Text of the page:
I feel compelled to point out that this book is not for the faint at heart. Anyone who is sensitive to graphic descriptions of crime scenes or uneasy reading true crime will probably want to avoid the book.  But for those who enjoy true crime and are curious about a killer that has been overshadowed by the Zodiac and Ramirez, this is the book you have been searching for.  To be clear, McNamara was not a police officer. Yet she spent a staggering amount of time and resources putting together a trove of information that impressed even the most skilled detectives.  She was so respected that she had developed rare bi-directional channels of communication with cold case detectives. And when she died in her sleep on April 21, 2016, she left behind several chapters of this book that were not only saved, but compiled into this gritty and gripping account of the mission to catch a killer.

Out of respect for some victims or possibly at their request, some of the names have been changed as we learned at the end of the book. However, the crimes were real and retold as they happened.  And although more than forty years have passed since some of the crimes have taken place, McNamara’s writing makes it feel as if they happened yesterday.  At first, the crimes seem like isolated incidents until similarities creep up and the invention of DNA testing reveals that more than one crime is the work of a single invidual.  He struck at night, using the element of suprise to inflict physical and sexual assault before disappearing in the night.  His crimes come hauntingly back to life as McNamara tells the story. It is true crime at its best.

The book early on does read like a typical true crime novel until DNA testing enters the picture.  It is at that moment that the book picks up pace and suspense settles in through McNamara’s words.  Det. Larry Pool and Criminologist Paul Holes become her unofficial partners in search of the elusive killer whom they believe will be caught through DNA.  And although suspects do come up, they do not hit paydirt. McNamara is not deterred and even obtained thirty-seven boxes of files from Orange County prosecutors.  The Golden State Killer had become her only goal and she freely discusses the effect the case has had on her life, in particular her marriage to actor Patton Oswalt.   The case becomes her obsession, filling her thoughts as the insomia she developed took hold in late night hours.  And in the days before her death, she was moving full steam ahead and prepared to examine the files she had placed upstairs after unloading two SUVs full of boxes. I believe that there was no doubt in her mind that the killer would one day face justice.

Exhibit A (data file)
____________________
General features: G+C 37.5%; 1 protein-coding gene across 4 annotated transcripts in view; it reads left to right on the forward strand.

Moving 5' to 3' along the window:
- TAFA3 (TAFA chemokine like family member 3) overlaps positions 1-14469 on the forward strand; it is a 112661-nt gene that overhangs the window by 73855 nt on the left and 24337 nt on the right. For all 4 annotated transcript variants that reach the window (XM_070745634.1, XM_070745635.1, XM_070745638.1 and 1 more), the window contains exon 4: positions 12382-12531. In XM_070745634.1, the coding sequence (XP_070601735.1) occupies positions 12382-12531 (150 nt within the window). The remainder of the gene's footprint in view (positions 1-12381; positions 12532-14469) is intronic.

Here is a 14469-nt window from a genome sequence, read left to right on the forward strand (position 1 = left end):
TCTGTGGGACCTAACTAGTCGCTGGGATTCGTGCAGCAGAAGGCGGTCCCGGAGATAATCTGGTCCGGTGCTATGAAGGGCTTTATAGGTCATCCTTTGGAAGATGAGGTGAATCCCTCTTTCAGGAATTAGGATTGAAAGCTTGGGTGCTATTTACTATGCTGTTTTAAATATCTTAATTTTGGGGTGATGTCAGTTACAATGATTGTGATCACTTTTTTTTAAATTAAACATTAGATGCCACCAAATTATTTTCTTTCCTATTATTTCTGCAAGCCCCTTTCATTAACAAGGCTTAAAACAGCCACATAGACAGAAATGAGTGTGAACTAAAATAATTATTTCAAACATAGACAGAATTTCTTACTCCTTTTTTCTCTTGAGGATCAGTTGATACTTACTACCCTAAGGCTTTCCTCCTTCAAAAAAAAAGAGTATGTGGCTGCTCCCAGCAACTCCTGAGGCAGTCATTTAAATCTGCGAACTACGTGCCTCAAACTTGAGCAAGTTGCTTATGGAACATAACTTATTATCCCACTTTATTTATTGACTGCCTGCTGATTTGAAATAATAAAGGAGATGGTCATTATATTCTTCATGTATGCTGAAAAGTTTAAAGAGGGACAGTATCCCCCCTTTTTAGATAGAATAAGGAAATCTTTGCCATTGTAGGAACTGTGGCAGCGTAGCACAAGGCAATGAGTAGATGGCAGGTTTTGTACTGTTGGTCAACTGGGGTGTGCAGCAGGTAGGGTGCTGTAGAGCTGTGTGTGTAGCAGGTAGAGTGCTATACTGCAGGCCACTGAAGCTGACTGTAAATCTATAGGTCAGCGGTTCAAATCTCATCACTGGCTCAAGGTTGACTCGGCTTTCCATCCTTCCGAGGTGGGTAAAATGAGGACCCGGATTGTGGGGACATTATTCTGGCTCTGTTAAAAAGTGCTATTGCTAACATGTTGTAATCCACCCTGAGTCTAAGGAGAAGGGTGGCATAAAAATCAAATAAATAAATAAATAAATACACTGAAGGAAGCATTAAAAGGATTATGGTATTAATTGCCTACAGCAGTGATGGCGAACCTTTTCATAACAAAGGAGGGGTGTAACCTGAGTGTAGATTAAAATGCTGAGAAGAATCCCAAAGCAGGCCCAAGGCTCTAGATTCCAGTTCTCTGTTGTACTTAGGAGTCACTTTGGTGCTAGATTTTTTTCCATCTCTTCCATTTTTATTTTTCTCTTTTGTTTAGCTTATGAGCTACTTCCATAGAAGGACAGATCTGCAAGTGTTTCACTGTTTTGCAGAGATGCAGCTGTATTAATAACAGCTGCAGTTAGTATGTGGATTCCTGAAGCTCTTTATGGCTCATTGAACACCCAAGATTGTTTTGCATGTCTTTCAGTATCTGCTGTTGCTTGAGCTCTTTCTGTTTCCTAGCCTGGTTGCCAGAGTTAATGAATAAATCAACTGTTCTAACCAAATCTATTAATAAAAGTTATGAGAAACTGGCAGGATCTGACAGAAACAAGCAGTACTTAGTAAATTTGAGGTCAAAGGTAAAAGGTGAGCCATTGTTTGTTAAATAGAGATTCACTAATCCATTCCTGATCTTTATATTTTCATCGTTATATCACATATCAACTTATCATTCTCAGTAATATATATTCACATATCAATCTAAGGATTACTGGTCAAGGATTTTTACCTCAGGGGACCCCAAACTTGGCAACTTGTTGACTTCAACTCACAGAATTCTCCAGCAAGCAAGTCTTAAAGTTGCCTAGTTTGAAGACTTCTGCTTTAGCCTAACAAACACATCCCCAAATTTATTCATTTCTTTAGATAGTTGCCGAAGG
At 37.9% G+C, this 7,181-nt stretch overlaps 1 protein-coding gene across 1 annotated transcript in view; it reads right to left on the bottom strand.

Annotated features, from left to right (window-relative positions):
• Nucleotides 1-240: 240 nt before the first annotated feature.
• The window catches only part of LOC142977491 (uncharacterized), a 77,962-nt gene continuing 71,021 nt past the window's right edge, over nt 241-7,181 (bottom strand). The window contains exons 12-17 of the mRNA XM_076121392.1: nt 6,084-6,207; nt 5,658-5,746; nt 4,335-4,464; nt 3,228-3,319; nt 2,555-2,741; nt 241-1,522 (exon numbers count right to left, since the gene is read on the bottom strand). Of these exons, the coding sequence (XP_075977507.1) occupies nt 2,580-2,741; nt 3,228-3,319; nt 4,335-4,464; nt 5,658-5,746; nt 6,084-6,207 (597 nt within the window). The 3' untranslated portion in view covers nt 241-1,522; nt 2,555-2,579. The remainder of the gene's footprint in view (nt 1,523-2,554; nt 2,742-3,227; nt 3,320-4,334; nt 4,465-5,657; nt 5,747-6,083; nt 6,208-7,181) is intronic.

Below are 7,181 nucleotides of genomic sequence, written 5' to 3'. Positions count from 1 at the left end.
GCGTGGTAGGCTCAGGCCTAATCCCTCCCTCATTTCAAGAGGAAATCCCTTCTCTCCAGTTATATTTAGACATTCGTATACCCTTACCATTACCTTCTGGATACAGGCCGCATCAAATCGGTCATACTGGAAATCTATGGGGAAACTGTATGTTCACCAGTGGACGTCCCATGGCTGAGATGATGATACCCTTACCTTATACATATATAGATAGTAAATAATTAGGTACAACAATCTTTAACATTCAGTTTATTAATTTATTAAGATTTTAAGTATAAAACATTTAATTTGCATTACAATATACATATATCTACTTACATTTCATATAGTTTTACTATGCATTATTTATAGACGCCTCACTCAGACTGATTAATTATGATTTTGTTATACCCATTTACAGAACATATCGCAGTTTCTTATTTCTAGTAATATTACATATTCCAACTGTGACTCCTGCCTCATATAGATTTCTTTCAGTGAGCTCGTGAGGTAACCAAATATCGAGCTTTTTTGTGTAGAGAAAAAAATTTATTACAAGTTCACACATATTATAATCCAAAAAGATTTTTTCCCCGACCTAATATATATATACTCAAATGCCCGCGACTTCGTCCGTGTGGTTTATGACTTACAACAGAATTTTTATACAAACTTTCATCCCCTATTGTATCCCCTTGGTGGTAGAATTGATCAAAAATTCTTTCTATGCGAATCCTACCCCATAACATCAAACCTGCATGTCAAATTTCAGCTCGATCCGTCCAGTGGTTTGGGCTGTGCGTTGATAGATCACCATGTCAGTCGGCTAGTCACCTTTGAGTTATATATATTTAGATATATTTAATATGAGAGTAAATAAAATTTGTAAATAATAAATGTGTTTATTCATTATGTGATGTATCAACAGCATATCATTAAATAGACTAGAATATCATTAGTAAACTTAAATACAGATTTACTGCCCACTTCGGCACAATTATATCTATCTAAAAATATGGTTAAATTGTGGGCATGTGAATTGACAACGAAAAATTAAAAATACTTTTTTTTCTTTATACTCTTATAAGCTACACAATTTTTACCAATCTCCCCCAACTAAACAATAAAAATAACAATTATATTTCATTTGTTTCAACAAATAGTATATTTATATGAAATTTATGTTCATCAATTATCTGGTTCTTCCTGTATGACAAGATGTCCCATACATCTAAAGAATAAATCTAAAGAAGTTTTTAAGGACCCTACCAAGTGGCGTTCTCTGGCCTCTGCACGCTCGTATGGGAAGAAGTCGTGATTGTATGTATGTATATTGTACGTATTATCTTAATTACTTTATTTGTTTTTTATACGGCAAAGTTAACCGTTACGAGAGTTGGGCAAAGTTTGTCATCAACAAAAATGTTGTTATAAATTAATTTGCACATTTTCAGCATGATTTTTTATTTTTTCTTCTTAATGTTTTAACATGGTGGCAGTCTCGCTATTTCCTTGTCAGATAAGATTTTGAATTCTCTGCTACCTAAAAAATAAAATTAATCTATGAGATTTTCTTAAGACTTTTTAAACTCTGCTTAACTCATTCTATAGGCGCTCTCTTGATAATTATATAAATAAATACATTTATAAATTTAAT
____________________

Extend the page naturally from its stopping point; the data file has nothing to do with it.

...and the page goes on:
At the time of McNamara’s death, the Golden State Killer remained at large. However, two years after her passing that all changed.  In April, 2018, Joseph James DeAngelo was taken into custody and charged with multiple murders, kidnappings and other crimes. His arrest would have been just another cold case that had been solved. However there was something different this time around.  DeAngelo had been brought to justice through the very tool that McNamara believed was the key: DNA.   The closure of the case is a final testament to her unwavering committment to solving one of the darkest murder mysteries in American history.  Had she not died so untimely, I believe she might have uncovered DeAngelo’s name at some point.   Her exhaustive efforts and this book based on her unpublished writings, is the definitive account of the race against time to stop a lunatic with a thirst for mayhem.  And while I could describe the power of this account in several ways, I think famous author Stephen King says it best:

“What readers need to know—what makes this book so special—is that it deals with two obsessions, one light and one dark. The Golden State Killer is the dark half; Michelle McNamara’s is the light half. It’s a journey into two minds, one sick and disordered, the other intelligent and determined. I loved this book.” —Stephen King

Good read and highly recommended.


The Killing of Tupac Shakur – Cathy Scott

scottWhen I think of the murder of rap star Tupac Shakur (1971-1996), I not only think of the brutal manner in which he died but also of his enormous potential as an actor and possibly more in a career for which the sky was the limit.  At only twenty-five years of age, Shakur had lived an incredible life and even reading about it today results in my constant amazement at his rise to stardom.  I have always believed that a part of the rap industry died that day, never to return.  At the time of his death, Shakur was the highest selling rapper and a titan of the industry.   When he told Marion “Suge” Knight that he would “put Death Row on the map”, he did not exaggerate.  Officially, his murder remains unsolved and is an open homicide within the Las Vegas Police Department (“LVPD”). Shakur’s murder remains a mystery but journalist Cathy Scott decided to take a look at the killing of Tupac Shakur.